Instead, it can be the most empowering decision you ever make for yourself and your loved ones. The key to transforming the experience of hiring a lawyer from one that you dread into one that empowers you is to educate yourself first. This is the person who is going to be there for your family when you can’t be, so you want to really understand who the lawyer is as a human, not just an attorney. Of course, you’ll also want to find out the kind of services the lawyer offers and how they run their business.

To gather this information and get a better feel for who the individual is at the human level, we suggest you ask the prospective lawyer five key questions. Last week in part one https://www.calilaw.com/5-questions-to-ask-before-hiring-an-estate-planning-lawyer-part-1/, we listed the first two of these questions, and here, we cover the final three.

  1. How will you proactively communicate with me on an ongoing basis?

The sad truth is most lawyers do a terrible job of staying in regular communication with their clients. Unfortunately, most lawyers don’t have their business systems set up for ongoing, proactive communication, and they don’t have the time to really get to know you or your family.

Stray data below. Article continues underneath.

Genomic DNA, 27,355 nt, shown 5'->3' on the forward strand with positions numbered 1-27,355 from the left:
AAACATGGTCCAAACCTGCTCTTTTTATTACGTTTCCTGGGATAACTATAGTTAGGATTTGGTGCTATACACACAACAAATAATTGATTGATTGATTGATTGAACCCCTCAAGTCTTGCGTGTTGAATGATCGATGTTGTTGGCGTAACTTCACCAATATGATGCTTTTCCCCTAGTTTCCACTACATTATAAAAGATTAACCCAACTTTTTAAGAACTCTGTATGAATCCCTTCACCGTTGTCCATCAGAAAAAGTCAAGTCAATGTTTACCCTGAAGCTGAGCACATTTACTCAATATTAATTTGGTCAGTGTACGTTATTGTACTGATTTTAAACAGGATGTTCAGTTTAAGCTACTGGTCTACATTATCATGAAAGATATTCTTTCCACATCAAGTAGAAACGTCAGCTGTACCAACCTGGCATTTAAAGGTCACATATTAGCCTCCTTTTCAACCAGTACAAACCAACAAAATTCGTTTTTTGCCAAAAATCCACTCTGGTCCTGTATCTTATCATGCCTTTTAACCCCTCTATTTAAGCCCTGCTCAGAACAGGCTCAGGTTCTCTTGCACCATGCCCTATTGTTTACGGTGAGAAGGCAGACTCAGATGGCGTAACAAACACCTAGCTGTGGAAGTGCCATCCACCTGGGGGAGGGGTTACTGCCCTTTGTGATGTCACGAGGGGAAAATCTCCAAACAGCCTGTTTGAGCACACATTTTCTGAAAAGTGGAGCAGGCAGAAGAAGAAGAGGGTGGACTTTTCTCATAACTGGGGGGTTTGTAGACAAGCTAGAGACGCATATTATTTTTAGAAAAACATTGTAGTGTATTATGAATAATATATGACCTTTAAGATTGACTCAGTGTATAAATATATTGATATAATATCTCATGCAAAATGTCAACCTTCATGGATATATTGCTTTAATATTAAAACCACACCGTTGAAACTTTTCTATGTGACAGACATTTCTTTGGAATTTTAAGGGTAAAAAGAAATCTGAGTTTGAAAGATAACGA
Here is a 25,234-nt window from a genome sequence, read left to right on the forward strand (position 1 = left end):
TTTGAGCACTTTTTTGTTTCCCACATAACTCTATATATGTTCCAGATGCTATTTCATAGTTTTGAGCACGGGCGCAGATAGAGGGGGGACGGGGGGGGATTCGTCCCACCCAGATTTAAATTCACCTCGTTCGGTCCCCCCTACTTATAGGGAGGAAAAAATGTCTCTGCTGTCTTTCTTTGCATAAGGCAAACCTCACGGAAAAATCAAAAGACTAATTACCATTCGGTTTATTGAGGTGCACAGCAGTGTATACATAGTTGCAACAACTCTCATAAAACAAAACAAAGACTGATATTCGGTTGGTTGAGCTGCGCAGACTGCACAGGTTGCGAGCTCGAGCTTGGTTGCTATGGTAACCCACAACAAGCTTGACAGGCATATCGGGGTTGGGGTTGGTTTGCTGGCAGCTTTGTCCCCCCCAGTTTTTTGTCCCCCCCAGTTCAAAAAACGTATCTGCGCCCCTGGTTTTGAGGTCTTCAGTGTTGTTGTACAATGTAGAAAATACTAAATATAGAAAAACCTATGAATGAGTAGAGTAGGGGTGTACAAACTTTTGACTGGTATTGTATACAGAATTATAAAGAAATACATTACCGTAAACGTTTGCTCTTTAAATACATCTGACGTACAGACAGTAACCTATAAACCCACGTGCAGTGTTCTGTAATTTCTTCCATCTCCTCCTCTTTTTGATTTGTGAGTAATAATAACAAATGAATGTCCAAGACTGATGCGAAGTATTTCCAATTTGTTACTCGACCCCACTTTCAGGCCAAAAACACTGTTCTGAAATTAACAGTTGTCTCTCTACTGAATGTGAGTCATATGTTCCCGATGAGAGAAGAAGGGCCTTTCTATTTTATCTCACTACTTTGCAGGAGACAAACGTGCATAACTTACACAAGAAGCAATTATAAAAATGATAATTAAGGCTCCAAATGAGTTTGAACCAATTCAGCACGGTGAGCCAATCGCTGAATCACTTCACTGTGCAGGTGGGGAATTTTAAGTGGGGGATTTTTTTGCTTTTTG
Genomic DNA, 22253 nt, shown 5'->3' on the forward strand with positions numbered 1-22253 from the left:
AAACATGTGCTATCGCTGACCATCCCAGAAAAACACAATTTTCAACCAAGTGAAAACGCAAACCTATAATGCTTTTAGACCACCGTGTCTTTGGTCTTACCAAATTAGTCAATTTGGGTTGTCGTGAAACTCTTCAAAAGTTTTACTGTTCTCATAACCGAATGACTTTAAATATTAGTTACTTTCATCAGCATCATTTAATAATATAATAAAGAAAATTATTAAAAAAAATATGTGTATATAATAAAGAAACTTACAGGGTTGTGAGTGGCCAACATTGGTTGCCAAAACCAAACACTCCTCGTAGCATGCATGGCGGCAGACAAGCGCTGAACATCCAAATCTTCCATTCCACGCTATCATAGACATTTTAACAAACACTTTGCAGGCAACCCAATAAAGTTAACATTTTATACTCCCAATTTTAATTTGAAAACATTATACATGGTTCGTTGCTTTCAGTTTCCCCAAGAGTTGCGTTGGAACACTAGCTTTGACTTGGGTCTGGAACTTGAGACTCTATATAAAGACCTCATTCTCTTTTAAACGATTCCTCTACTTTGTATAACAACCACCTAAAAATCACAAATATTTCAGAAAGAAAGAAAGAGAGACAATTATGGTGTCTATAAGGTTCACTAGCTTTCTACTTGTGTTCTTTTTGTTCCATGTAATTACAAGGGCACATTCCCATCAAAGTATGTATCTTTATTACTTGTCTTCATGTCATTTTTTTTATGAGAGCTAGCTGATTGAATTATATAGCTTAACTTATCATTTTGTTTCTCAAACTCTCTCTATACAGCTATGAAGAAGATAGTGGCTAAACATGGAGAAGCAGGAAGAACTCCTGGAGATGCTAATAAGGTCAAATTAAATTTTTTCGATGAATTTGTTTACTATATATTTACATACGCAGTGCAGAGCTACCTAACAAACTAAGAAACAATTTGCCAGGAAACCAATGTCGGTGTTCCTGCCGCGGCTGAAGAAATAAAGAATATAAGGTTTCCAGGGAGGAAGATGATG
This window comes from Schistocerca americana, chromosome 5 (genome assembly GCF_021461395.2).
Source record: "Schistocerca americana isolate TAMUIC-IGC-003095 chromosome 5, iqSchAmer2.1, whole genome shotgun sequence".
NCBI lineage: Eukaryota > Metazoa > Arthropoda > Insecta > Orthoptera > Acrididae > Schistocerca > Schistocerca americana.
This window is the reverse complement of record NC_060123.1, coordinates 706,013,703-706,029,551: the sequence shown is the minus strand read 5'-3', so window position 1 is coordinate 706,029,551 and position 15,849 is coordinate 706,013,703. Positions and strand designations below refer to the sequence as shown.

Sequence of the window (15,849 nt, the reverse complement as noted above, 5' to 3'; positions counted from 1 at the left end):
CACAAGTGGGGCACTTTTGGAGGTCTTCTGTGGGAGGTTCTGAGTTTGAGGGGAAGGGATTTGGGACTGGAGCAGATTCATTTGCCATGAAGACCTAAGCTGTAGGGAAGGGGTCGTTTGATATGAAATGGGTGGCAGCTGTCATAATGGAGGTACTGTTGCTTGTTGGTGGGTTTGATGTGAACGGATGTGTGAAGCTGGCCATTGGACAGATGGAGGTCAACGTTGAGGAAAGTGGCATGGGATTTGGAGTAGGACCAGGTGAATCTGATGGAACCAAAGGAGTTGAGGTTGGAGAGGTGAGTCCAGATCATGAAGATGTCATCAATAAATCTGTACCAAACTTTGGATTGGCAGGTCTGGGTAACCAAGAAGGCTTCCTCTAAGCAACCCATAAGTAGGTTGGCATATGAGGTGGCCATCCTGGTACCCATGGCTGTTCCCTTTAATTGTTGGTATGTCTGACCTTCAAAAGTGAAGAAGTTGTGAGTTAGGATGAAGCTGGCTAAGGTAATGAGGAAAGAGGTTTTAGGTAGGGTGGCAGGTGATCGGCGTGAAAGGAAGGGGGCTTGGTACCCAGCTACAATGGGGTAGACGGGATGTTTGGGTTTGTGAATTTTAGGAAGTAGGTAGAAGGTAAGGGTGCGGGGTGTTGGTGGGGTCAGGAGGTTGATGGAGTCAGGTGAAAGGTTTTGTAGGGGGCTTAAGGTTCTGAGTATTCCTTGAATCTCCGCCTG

If you work with a lawyer who doesn’t have systems in place to keep your plan updated, ensure your assets are owned in the right way (throughout your life), and communicate with you regularly, your estate plan may be worth little more than one you could create for yourself online—and it’s likely to fail when your family needs it most.

Think of it this way: Yes, your estate plan is a set of documents. But more importantly, it’s who and what your family will turn to when something happens to you. You want to work with a lawyer who has systems in place to keep your documents up to date and to ensure your assets are owned in the right way throughout your lifetime. Ideally, the lawyer should get to know you and your family over time, so when something happens, your lawyer can be there for the people you love, and there will already be an underlying relationship and trust.

  1. Can I call about any legal problem I have, or just about matters within your specialty?